On May 25, 1961, President John F. Kennedy stood before Congress and delivered a bold proclamation. The U.S. should “commit itself,” he said, “to achieving the goal, before this decade is out, of landing a man on the moon and returning him safely to the Earth.”
To many, being able to send someone to another world 240,000 miles away (a distance equal to about nine-and-a-half loops around the Earth) within nine years seemed ridiculous—if not impossible. NASA had only just recently launched an astronaut, Alan Shepard, into space for the first time, and U.S. passenger jets had been around for only a few years. Color TVs were just making their way into people’s living rooms, and personal computers wouldn’t become common in homes for another three decades.
But Kennedy believed the times demanded an ambitious goal. Ever since the Soviets had launched the satellite Sputnik in 1957, triggering the space race (see Timeline, below), the U.S. had been trying to catch up, and many questioned whether it was falling behind its Communist rival technologically.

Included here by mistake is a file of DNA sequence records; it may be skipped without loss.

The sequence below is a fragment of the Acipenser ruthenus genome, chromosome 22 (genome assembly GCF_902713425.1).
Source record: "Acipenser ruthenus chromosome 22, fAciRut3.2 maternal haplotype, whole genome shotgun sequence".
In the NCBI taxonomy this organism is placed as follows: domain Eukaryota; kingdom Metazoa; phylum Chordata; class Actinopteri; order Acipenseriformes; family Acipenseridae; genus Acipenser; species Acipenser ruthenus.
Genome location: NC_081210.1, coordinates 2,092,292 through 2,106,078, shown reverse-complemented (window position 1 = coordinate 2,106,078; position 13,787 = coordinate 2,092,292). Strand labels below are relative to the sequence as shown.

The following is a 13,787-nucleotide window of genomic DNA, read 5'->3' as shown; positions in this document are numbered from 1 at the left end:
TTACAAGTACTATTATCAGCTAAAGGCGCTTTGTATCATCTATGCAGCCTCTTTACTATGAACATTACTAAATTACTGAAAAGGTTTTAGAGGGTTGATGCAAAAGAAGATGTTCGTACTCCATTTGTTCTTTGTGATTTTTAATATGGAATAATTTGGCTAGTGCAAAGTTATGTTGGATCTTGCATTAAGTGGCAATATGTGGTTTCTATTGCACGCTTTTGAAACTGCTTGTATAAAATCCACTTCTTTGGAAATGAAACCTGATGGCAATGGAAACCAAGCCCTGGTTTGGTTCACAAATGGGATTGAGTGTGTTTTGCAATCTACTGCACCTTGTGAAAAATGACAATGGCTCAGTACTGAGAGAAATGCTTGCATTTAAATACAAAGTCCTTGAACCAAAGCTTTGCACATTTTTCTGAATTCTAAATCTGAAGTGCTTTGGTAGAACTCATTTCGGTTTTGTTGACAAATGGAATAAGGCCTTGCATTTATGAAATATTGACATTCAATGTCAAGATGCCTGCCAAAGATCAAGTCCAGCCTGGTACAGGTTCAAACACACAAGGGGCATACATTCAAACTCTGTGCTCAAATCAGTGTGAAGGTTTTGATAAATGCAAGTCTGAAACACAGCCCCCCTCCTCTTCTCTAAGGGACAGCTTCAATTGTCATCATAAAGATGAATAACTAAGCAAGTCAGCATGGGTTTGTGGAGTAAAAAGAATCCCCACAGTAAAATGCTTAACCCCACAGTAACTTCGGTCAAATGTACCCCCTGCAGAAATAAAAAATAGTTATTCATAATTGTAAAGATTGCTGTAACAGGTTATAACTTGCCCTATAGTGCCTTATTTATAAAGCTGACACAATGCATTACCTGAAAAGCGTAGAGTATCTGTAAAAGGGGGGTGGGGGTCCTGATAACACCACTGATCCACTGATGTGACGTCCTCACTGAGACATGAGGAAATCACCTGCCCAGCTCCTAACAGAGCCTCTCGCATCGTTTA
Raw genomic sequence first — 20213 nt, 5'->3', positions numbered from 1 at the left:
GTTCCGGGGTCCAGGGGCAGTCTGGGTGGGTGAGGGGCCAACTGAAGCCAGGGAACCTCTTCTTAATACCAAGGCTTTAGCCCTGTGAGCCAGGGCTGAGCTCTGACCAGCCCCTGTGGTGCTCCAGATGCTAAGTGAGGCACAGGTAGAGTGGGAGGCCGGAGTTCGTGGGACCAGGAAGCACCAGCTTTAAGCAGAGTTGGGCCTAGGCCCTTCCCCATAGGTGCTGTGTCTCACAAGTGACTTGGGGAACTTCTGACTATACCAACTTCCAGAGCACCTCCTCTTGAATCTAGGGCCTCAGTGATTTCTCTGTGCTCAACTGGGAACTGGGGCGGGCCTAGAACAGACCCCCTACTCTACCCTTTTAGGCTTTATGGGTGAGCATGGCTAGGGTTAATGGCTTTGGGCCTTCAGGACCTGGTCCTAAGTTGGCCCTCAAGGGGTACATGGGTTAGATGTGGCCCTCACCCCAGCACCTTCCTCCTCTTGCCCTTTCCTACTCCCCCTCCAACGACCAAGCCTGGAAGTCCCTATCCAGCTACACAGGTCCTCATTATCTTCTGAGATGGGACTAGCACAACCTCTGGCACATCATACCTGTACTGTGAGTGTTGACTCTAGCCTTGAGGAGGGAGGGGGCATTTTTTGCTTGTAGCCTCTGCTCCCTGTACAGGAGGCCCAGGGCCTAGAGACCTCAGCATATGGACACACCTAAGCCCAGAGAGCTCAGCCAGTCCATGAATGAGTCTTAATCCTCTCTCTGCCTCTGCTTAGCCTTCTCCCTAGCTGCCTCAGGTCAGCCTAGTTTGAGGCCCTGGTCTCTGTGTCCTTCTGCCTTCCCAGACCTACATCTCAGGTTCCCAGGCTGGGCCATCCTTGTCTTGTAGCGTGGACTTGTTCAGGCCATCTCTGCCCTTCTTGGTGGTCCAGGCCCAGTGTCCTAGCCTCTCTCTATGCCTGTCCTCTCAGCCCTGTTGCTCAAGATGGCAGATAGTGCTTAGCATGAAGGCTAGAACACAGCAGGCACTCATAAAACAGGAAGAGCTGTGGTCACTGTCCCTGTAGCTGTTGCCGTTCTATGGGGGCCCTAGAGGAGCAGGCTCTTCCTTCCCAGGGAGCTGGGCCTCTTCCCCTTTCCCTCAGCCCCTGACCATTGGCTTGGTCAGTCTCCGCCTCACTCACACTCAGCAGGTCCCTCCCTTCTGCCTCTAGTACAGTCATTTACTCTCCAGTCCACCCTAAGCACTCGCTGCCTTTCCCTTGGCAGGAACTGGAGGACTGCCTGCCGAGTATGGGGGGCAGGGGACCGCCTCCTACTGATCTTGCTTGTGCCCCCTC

Nikita Khrushchev, the leader of the Soviet Union, had even used the country’s early successes in space to claim that “economy, science, culture, and the creative genius of people in all areas of life develop better and faster under Communism.”
Desperate to prove that capitalism and democracy were paramount, Kennedy told NASA’s administrator, James Webb: “Everything we do ought to really be tied into getting onto the moon ahead of the Russians.”